Proud to have served

  • Published
  • By Chief Master Sgt. Vicki Orcutt
  • 509th Bomb Wing command chief
This article has been the hardest for me to write since it will be my last as an active duty member. As I wind down my career after 29-plus years in service, I started to think about why I chose to stay so long in the Air Force.

When people ask me that question, my answer is normally "because I love it, and since I am going to continue to work after this career, why not stay?!" But it was just the other day as I was coming into work and Airman 1st Class Mickell Paris greeted me at the gate that I finally was able to clarify in my mind - why 29 years?

The reason is simple, only one word ... people - I stayed because of the men and women I have had the pleasure to serve with.

The people I am referring to in the beginning of my career were my supervisors and superiors who took a "less than disciplined" Airman and turned her around. For example, when I bounced a check the captain in the comptroller office where I worked showed me how to balance my checkbook.

When I decided it was OK to show up late for work if I came in on time for the previous two weeks it was my supervisor who pointed out the error of my ways --needless to say, I required a lot of help in the first years of service.

By all rights I had chosen a career path that was leading to early discharge, but my supervision took care of me and gave me a great example to follow as I moved up in rank.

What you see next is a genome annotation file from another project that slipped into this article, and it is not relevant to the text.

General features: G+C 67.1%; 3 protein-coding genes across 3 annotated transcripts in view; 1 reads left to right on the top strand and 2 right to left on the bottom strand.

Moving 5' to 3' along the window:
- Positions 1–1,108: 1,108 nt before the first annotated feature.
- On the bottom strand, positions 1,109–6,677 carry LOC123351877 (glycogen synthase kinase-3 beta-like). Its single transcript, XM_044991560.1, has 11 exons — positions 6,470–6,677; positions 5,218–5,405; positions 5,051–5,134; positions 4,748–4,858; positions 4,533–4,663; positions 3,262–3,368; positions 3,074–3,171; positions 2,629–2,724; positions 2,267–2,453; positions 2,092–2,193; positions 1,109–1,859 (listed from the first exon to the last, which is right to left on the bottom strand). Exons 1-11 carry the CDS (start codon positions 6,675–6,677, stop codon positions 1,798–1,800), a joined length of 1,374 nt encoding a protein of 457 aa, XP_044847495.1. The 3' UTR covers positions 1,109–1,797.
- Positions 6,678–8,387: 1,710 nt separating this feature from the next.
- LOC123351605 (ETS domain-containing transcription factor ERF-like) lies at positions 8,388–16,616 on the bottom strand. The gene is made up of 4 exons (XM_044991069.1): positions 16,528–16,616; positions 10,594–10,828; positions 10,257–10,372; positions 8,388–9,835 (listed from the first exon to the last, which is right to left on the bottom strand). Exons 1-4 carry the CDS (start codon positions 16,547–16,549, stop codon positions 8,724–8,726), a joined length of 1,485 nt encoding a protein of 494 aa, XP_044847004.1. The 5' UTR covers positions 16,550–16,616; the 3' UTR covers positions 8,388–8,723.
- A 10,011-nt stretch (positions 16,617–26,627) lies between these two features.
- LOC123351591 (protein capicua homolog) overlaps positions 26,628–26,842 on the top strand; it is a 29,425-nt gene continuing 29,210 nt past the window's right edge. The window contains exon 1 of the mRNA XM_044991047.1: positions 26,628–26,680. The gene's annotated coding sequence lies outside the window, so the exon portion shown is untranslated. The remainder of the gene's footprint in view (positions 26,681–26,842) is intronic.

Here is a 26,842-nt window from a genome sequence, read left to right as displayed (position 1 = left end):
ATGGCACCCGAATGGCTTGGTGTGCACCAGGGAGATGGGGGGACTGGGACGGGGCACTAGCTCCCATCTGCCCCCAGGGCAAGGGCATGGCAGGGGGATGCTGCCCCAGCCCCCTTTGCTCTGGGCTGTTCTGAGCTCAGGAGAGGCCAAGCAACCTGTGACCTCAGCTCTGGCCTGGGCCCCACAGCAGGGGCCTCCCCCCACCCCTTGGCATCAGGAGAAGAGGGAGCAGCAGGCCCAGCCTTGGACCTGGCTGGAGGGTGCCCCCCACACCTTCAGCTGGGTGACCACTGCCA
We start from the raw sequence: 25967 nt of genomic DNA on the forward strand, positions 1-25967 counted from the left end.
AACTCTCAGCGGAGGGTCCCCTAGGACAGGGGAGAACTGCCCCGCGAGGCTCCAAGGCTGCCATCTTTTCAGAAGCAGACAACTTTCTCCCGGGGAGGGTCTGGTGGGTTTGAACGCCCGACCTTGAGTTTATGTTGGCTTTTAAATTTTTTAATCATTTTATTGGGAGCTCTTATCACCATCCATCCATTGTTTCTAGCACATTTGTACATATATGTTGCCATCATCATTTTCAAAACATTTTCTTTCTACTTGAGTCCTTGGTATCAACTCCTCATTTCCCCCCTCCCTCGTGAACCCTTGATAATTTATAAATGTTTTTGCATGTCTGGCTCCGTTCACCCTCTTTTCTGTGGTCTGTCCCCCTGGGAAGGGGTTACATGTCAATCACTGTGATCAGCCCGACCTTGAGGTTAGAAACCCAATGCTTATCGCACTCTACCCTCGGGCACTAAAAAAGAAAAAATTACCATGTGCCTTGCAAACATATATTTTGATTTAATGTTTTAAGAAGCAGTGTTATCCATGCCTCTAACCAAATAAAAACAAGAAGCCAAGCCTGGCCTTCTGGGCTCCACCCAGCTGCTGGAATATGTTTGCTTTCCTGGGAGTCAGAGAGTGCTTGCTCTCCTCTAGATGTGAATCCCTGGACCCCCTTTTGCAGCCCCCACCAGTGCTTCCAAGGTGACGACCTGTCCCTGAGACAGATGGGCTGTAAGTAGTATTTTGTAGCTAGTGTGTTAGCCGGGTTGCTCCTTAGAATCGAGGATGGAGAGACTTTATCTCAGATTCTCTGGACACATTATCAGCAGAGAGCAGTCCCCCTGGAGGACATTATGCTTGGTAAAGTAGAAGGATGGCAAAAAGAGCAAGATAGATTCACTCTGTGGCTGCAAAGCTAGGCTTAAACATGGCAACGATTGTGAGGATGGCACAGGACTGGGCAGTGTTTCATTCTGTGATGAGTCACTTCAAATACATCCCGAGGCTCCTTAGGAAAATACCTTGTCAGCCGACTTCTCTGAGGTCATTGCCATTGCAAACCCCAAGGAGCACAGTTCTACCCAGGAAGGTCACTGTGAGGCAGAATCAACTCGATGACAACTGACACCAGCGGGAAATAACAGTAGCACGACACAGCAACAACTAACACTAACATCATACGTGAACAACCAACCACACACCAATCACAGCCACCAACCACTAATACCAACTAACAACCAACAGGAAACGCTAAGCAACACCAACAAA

At about year seven, I finally transitioned from being just a worker in the Air Force to an owner. What I mean by that is I became one of "them" or the "they" that our Airmen talk about.

There is a tremendous difference between workers and owners. Workers check the clock giving the company only what it paid for. Workers don't care about the big picture there is a very singular focus; whereas, the owner of a company is invested.

When the company performs badly the owner loses. An owner only hires the best and only keeps the best. For me, I changed my way of thinking about the Air Force during NCO leadership school, now known as Airman leadership school.

It was then that I realized I was becoming responsible for the people who came after me and I cared about who we keep or let go. I made it a priority to do my very best to train and help develop the best Airmen I could and it was the Airmen, my subordinates, that kept me in the Air Force.

There is no greater feeling in the world than to watch a young Airman full of energy succeed, or an Airman who is struggling finally get it together. While personal successes are wonderful, for me it's the success of others that kept me motivated and made me a better NCO.

And while it has been the people that kept me in the service for these last 29 years it is also the people who make it easy for me to leave - because I know our nation is in good hands.

When I first got to Whiteman, I was reviewing a welcome letter that Chief Master Sgt. Keith Cobb, the previous command chief, had sent out to all visiting chiefs and the basic message of the note was while the B-2 is a great jet it was the spirit of the men and women assigned to the 509th Bomb Wing that makes Whiteman special.

Chief Cobb was spot on then and it still holds true today. The enthusiasm and professionalism of our Airman is uncanny. Your record of success from staff assistant visits, joint nuclear surety inspections and conventional operational readiness inspections are the best in command, and in my mind, the best in the Air Force.

You have seen 8th Air Force, Air Combat Command and Air Force level wins in almost all functional disciplines and you have done your part for Operation Enduring Freedom and Operation Iraqi Freedom.

Our Airmen are better equipped, more knowledgeable and thoroughly prepared when called upon. This is true for whatever the mission is at hand and I don't see this changing anytime soon, and the main reason is you won't let it.

You won't let our Air Force be anything less than the best in the world because our freedom as a nation would be in jeopardy and that just isn't going to happen on your watch. I am an American Airman ... it has been an honor to have served with you.